Mark Twain wrote in A Connecticut Yankee in King Arthur’s Court, “Somehow, every time the magic of folderol tried conclusions with the magic of science, the magic of folderol got left.” ESG is the magic of folderol: It seems to serve no purpose other than to divert attention from value creation and even promote deployment of dysfunctional performance metrics. Prudent and ethical business practices that deliver fair returns to all stakeholders are the magic of science. That is all we need to know.

1. Investopedia Team. “What Is Environmental, Social, and Governance (ESG) Investing?” Investopedia, Sept. 27, 2022.
2. Hoplamazian, Mara. “New England’s grid is expected to be reliable this winter, but a cold snap could cause issues.” WBUR, Dec. 6, 2022.
3. Gilligan, Andrew. “Copenhagen climate summit: 1,200 limos, 140 private planes and caviar wedges.” The Telegraph, Dec. 5, 2009.
4. Neslen, Arthur. “Airlines flying near-empty ‘ghost flights’ to retain EU airport slots.” The Guardian, Jan. 26, 2022.
5. Hartman v. Pena, 914 F. Supp. 225 (N.D. Ill. 1995)
6. Bhagat, Sanjai. “An Inconvenient Truth About ESG Investing.” Harvard Business Review, March 31, 2022.
7. Arizona Attorney General Kris Mayes. “AG Brnovich Letter to BlackRock, Inc. RE: ESG Concerns.” Aug. 4, 2022.
8. Navellier, Louis. “2022 Will Be Remembered For The Collapse Of ESG... And FTX.” Seeking Alpha, Nov. 29, 2022.
9. “SEC Charges Samuel Bankman-Fried with Defrauding Investors in Crypto Asset Trading Platform FTX.” U.S. Securities and Exchange Commission, Dec. 13, 2022.
10. Hern, Alex. “Bitcoin’s energy usage is huge—we can’t afford to ignore it.” The Guardian, Jan. 17, 2018.
11. “401(k) Plan Investments in ‘Cryptocurrencies’.” U.S. Department of Labor.
12. Matthew 25:14-30. King James Bible.


About The Author

William A. Levinson’s picture

William A. Levinson

William A. Levinson, P.E., FASQ, CQE, CMQOE, is the principal of Levinson Productivity Systems P.C. and the author of the book The Expanded and Annotated My Life and Work: Henry Ford’s Universal Code for World-Class Success (Productivity Press, 2013).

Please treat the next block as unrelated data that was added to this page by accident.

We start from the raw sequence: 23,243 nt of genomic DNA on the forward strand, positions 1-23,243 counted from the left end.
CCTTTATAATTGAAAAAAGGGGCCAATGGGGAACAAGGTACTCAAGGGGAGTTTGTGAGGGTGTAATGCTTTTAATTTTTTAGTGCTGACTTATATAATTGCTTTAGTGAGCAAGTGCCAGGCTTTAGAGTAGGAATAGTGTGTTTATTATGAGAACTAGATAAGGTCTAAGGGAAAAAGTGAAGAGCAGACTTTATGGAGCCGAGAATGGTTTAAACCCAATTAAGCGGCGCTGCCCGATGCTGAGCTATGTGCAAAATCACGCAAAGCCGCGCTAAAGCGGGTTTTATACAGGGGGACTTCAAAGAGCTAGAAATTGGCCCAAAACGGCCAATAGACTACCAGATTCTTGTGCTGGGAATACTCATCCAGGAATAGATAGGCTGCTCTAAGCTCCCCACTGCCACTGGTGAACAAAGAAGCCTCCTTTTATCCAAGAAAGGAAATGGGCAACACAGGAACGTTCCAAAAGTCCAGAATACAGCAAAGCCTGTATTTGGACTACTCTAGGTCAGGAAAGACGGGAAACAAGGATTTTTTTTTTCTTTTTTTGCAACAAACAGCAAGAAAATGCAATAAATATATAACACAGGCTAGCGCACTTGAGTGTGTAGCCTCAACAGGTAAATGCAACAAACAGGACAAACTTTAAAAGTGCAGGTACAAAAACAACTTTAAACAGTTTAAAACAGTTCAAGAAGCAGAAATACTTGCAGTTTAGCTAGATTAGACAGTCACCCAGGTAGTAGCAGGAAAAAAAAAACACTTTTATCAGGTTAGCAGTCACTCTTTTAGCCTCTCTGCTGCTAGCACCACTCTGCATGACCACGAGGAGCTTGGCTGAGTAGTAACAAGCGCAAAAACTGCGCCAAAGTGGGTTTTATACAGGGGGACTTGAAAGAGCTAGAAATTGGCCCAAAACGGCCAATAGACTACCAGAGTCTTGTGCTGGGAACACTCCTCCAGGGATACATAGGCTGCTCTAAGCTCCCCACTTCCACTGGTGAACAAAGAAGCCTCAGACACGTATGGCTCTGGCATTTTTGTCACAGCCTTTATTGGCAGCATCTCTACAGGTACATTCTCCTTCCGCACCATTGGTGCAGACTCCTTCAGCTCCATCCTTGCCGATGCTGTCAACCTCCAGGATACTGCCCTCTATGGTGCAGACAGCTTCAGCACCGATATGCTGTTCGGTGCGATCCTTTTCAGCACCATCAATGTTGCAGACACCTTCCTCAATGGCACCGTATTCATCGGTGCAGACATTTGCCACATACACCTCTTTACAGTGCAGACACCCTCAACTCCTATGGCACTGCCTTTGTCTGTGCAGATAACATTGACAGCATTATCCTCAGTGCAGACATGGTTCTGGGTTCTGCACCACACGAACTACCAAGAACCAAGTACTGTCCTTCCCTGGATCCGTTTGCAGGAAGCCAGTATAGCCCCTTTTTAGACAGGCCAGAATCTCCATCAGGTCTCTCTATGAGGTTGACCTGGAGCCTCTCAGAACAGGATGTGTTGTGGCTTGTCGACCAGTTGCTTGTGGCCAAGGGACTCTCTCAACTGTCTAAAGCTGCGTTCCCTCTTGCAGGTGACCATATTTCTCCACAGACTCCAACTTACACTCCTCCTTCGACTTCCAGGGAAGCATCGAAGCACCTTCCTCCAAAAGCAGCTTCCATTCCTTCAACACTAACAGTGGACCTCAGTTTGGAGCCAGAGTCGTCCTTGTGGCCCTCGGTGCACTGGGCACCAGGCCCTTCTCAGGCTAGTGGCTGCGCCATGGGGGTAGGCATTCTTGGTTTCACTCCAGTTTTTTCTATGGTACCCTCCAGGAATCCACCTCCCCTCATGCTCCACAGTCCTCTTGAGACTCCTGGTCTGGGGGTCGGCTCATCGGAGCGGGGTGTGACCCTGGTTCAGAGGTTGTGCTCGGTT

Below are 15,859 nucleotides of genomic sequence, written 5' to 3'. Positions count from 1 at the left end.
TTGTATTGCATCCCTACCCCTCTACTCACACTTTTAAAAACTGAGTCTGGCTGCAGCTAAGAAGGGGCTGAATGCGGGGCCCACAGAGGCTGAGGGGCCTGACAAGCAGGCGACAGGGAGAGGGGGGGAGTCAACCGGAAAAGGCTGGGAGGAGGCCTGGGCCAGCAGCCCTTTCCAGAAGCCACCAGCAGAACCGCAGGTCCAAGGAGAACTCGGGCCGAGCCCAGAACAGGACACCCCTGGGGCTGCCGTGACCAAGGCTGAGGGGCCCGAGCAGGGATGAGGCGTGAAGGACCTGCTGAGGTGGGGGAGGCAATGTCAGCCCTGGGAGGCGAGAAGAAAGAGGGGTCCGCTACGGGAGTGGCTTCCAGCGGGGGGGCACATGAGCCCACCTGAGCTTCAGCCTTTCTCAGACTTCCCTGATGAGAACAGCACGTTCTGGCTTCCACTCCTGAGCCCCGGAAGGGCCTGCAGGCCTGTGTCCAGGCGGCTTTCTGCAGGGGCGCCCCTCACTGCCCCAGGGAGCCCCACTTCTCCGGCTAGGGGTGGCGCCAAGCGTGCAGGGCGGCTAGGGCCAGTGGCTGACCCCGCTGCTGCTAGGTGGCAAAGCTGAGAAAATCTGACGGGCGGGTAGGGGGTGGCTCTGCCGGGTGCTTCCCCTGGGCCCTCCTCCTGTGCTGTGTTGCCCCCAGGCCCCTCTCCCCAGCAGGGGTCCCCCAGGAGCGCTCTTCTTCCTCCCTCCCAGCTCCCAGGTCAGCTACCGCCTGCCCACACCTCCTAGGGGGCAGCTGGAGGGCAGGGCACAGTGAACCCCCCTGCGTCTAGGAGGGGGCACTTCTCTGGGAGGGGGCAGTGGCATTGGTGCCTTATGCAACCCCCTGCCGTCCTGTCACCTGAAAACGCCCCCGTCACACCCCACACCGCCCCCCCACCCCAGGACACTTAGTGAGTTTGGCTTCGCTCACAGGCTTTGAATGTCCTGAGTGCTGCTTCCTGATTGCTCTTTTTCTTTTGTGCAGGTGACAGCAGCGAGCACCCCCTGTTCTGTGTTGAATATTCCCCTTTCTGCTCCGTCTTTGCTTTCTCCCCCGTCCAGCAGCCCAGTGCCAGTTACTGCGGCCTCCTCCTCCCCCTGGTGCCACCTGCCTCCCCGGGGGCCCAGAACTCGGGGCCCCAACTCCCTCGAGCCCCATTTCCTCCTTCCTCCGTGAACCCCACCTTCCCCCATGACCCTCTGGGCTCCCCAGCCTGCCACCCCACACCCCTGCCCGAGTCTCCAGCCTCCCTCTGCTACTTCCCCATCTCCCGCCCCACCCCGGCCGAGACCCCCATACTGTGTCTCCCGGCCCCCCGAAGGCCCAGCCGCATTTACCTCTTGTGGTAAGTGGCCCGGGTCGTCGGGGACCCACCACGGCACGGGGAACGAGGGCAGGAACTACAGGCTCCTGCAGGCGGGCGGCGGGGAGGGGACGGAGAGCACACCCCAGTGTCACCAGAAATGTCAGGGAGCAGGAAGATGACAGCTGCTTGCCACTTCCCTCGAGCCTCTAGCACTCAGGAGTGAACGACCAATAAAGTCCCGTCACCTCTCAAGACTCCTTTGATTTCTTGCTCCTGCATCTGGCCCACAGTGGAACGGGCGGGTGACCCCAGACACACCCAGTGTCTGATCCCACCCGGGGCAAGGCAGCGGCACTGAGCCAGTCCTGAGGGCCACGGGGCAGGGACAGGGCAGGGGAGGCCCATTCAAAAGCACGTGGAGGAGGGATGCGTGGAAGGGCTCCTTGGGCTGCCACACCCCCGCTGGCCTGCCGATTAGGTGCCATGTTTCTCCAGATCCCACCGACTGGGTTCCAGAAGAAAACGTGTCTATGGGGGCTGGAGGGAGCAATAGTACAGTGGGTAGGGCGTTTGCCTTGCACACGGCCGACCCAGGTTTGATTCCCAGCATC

The Real Metric Out of Balance

The author here states that Henry Ford didn't give to charity yet kept prices low, paid his employees a living wage, and treated his suppliers fairly.

Good for Henry Ford -- if that's true, he's probably a man I would've respected.

Unfortunately, there aren't many Henry Fords around any more.   Corporate America has become overtaken with greed and self-interest that has resulted in the greatest wealth gap in history, stagnant wages for the "everyman" in our country, and retreating ability to gain dignity, hope and security in one's future.  Even the highly educated and well off struggle to eat the scraps from the tables of the new uber-rich individuals and gain success and stature working in and for the mega-corporations.   

Corporations and businesses as a whole are not natural persons. They don't have inalienable rights.  They exist ONLY at the will of the government, i.e., at the will of the voter -- the taxpayer -- who still (at least for now) gets to choose that government to support the collective peoples' interests.  Saying that ESG doesn't benefit the "stakeholders" means it doesn't benefit Wall Street -- which is where the VAST majority of this wealth is both directed to, and controlled by.  Why should this be our metric -- the almost sole enrichment of a small minority of our population to the exclusion of the majority?  Where does it say in the Constitution that Wall Street's "pursuit of happiness" is the most important?

If corporations and businesses are not serving the interests of our society, then they should be governed, regulated, and where necessary reigned in.  ESG is a way for those companies that embrace this belief that they are bound to serve MORE than just Wall Street to do so in a way that is balanced and still reflects the fealty and adoration of the almighty dollar -- and -- provides a fair return to their stakeholders.   

So, it seems to me like ESG is a pretty functional metric for those that care about more than just Wall Street -- which should be all of us.


What is this "small minority" you speak of?